Appeal from order of Court of Oyer and Terminer of Delaware County, June T., 1954, No. 472, in case of Commonwealth of Pennsylvania v. Rayford G. Stevens.
Rayford G. Stevens, appellant, in propria persona.
Ralph B. D'Iorio and Vram S. Nedurian, Assistant District Attorneys, John R. Graham, First Assistant District Attorney, and Stephen J. McEwen, Jr., District Attorney, for Commonwealth, appellee.
Bell, C. J., Musmanno, Jones, Eagen, O'Brien and Roberts, JJ. Opinion by Mr. Justice Roberts. Mr. Chief Justice Bell dissents. Mr. Justice Cohen took no part in the consideration or decision of this case.
In Commonwealth ex rel. Berkery v. Myers, 429 Pa. 378, 383 n.2, 239 A.2d 805, 807 n.2 (1968) we specifically reserved the question of the extent to which two recent opinions of the Third Circuit Court of Appeals would require this Court, under the doctrine of
if he failed to reply, this failure would result in the use at trial of the statements of his four alleged confederates. Other than one brief comment, Stevens made no reply.
At trial, the Commonwealth's case consisted of medical testimony establishing the cause of death, an employee of the deceased who testified only that Stevens was in the store at the time of the shooting*fn1 and the tacit admissions which, in varying degrees, implicated Stevens.*fn2 Stevens, on the other hand, reiterated the version contained in his statement, denying any complicity in the offense.
The two Third Circuit opinions, both authored by Judge Hastie, indicate that not all tacit admissions can be retroactively attacked but make no attempt to isolate those which are constitutionally infirm other than stating that their use must be fundamentally unfair. See United States ex rel. Staino v. Brierly, 387 F. 2d 597 (3d Cir. 1967); United States ex rel. Smith v. Brierly, 384 F. 2d 992 (3d Cir. 1967). However, the Court of Appeals did stress two factors in both opinions -- the fact that the tacit admissions were vital to the prosecution case*fn3 and the presence of a warning of the right to remain silent given prior to the reading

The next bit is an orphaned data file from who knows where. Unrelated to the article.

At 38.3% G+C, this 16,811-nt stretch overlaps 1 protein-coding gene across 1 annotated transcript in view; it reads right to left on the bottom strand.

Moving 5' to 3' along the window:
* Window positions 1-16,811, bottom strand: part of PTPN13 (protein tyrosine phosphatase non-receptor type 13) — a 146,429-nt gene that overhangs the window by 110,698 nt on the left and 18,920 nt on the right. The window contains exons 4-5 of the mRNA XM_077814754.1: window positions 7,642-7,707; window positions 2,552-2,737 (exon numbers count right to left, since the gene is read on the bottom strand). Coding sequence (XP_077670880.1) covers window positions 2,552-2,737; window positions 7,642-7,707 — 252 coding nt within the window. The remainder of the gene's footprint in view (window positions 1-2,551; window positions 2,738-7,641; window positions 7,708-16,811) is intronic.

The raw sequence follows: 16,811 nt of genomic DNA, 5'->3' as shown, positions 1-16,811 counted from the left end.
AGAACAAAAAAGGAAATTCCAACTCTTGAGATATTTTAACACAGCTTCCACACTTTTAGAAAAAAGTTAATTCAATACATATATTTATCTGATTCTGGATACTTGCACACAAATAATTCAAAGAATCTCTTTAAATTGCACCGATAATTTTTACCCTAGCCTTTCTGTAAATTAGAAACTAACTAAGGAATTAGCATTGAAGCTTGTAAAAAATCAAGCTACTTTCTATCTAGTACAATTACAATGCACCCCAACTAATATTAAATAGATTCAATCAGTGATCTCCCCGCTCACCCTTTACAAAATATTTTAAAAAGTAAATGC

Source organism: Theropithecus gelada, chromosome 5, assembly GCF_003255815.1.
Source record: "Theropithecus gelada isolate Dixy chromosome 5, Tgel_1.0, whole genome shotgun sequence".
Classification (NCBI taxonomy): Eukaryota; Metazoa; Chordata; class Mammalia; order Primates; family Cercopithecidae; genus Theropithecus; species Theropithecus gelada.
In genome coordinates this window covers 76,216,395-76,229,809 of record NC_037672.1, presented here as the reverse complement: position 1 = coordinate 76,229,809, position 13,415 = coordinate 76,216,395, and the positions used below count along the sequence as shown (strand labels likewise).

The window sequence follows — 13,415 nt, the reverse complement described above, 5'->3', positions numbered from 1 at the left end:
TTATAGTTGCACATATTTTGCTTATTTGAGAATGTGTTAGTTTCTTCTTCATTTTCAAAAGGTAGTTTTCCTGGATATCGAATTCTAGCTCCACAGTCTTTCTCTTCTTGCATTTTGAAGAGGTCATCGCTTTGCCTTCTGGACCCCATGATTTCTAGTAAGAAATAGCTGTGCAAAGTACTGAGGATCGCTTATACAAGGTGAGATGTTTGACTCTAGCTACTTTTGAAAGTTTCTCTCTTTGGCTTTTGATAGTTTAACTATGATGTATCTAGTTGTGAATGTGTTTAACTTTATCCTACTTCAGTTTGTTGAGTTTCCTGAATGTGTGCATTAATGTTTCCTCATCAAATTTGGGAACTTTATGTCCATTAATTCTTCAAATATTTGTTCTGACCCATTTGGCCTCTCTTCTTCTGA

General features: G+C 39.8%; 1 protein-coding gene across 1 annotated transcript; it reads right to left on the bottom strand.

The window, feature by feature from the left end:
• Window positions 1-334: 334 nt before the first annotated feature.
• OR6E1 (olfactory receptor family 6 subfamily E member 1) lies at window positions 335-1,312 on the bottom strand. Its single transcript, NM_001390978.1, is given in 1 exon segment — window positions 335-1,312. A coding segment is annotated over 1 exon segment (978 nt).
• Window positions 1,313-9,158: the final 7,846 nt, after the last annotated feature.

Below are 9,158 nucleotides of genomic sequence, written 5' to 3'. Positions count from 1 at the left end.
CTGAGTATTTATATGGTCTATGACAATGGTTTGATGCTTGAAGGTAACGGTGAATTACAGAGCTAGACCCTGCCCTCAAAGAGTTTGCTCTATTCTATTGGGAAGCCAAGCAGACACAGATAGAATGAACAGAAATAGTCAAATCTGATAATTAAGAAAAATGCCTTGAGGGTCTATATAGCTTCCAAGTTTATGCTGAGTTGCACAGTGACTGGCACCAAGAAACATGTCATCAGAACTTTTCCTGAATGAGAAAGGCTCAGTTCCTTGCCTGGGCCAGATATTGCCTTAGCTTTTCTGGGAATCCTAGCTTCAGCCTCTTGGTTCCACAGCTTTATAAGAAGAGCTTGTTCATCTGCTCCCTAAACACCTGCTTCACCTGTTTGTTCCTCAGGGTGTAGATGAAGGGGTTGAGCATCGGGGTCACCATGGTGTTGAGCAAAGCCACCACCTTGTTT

of the statements*fn4 -- as indicia of when use of a tacit admission is fundamentally unfair. Both of these factors are here present. Of the two decisions, Staino is factually almost identical to the circumstances under which Stevens' tacit admissions were obtained. Staino was twice confronted by statements of alleged coconspirators and each time was warned of his right to remain silent, a procedure which the Third Circuit characterized as "an indefensible sort of entrapment." 387 F. 2d at 600. Furthermore, that court found significant the fact that Staino's coconspirators did not testify at trial (nor did any of Stevens' accomplices); this, said the court, created many of the risks inherent when a defendant is denied the right to confront his accusers. Additionally, the use of the four tacit admissions obtained from Stevens contains an element of unfairness found in neither Smith nor Staino for it is arguable that in fact appellant did not admit the veracity of these statements. Having just made a statement in which all complicity in the crime had been denied, Stevens may well have believed that this alone operated as a denial of his confederates' statements and that no action on his part was necessary.
Finding no material difference between the present case and those which confronted the Third Circuit,*fn5 we conclude that the ...